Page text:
In light of my upcoming trip to Detroit, I thought I’d share a (photography) book that was recently recommended to me called The Ruins of Detroit. It’s by photographers Yves Marchand and Romain Meffre. You can check out some of the photos here.
The imagery is absolutely incredible and I really like their description of the project. Here’s a part of it:
“Detroit, industrial capital of the XXth Century, played a fundamental role shaping the modern world. The logic that created the city also destroyed it. Nowadays, unlike anywhere else, the city’s ruins are not isolated details in the urban environment. They have become a natural component of the landscape. Detroit presents all archetypal buildings of an American city in a state of mummification. Its splendid decaying monuments are, no less than the Pyramids of Egypt, the Coliseum of Rome, or the Acropolis in Athens, remnants of the passing of a great Empire.”
I particularly like the last line: “…remnants of the passing of a great Empire.” When I look at their pictures, I like to try and imagine what those spaces would have been like teeming with people. Do you think anyone, at the time, could have possibly imagined that those good times were going to end?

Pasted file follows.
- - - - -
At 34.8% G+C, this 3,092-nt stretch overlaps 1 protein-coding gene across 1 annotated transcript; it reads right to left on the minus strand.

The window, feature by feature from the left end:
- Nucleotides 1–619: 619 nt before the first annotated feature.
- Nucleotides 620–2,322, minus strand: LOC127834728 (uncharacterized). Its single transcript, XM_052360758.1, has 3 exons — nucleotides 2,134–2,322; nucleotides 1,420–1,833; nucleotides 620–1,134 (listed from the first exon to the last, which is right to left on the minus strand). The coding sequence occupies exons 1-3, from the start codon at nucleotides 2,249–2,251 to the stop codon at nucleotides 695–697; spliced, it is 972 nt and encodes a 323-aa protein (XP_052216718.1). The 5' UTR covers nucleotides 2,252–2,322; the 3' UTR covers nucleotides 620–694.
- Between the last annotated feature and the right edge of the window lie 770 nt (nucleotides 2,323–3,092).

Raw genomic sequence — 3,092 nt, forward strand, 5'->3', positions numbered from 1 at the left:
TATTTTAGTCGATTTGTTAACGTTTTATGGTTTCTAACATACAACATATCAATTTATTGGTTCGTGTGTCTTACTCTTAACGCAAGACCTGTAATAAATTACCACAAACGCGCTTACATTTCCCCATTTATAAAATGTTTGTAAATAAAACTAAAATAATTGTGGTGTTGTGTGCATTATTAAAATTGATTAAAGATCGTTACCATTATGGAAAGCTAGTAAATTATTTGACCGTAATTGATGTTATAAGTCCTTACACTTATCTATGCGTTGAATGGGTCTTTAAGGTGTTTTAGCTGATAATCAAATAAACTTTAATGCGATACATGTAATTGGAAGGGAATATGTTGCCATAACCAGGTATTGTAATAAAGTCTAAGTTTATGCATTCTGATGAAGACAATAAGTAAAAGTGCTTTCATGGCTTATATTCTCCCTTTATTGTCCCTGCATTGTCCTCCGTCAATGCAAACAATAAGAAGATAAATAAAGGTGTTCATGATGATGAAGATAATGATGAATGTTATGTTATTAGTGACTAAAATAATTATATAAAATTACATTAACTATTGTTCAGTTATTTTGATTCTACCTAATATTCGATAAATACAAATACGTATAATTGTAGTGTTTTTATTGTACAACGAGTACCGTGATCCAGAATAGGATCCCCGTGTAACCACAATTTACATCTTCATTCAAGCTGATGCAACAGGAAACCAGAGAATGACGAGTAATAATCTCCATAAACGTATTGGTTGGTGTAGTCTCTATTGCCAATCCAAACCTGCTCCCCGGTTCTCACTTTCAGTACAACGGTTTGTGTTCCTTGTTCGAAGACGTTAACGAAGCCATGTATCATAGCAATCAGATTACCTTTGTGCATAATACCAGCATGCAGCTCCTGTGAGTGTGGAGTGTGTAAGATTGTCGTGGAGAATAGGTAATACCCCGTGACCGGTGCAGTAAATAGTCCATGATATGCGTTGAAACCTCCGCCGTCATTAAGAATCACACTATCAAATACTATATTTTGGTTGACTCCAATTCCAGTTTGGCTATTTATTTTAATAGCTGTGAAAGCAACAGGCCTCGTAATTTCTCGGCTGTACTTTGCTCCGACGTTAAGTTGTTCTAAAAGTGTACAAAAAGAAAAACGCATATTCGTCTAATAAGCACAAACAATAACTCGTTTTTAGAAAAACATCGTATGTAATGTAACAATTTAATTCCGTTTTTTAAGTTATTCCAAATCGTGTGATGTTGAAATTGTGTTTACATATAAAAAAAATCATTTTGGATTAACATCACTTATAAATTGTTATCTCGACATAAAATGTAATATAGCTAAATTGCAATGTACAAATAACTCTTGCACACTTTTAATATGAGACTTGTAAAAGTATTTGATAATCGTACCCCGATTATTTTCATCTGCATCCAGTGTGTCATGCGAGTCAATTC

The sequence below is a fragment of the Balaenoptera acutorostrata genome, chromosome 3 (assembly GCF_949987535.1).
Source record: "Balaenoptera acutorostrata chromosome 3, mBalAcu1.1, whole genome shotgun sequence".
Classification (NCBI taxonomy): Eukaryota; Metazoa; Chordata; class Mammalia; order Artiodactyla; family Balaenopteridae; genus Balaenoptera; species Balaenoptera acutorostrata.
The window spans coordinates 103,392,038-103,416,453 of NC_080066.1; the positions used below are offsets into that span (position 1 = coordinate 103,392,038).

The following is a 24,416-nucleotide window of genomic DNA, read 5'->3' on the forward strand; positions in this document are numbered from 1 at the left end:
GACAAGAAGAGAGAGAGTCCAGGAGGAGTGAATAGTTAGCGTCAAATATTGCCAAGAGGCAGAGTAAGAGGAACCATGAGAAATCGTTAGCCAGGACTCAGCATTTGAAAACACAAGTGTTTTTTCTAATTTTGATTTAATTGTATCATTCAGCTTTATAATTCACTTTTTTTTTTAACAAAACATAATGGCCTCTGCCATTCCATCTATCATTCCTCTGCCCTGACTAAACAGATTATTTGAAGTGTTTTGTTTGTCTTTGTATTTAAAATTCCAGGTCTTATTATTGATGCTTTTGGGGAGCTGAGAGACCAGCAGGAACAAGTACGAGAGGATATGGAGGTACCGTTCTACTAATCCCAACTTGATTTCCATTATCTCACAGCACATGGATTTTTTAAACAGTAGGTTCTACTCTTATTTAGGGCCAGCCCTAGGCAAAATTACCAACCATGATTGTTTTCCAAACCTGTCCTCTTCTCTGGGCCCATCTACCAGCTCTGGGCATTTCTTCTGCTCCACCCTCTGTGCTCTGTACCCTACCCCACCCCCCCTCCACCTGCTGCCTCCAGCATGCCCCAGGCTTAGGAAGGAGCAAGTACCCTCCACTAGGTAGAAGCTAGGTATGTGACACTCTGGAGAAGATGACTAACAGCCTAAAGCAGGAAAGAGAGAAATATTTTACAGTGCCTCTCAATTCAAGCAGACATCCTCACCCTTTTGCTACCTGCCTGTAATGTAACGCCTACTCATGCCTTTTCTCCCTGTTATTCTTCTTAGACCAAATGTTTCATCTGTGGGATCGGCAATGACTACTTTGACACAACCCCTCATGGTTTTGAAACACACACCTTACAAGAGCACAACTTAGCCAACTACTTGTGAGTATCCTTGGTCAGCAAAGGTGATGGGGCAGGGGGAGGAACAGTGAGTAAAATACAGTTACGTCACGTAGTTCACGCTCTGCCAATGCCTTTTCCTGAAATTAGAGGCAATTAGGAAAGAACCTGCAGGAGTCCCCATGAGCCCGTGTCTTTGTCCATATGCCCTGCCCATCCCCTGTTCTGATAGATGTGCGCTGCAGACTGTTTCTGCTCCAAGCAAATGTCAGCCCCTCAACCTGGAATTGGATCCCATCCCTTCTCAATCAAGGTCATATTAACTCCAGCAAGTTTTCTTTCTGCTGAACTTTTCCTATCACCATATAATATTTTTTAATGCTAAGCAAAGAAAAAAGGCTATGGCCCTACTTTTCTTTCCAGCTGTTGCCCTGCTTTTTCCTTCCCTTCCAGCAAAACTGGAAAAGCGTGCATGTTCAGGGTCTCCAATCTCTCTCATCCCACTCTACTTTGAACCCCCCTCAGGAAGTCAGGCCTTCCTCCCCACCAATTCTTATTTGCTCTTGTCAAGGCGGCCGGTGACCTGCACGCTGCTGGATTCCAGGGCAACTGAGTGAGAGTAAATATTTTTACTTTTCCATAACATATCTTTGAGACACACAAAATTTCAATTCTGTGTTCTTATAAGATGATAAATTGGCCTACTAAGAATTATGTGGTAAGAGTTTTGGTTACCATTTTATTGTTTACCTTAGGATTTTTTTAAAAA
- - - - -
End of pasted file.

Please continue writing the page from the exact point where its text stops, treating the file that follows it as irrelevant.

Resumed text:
Clearly most did not, because look at the money that was spent on what are beautiful buildings. As derelict as those buildings are today, each one of them was presumably built with economics in mind. Developers were making money, tenants were paying rent and people were occupying the spaces. Now look at them.
There’s something really powerful about witnessing this kind of abandonment, particularly because it feels so recent. It’s one thing to look at relicts like the Coliseum and dismiss it as being eons ago. But this wasn’t that long ago. For me, it’s a stark reminder of how ephemeral things in life can be. Just because you’ve got it today doesn’t mean you’ll have it tomorrow.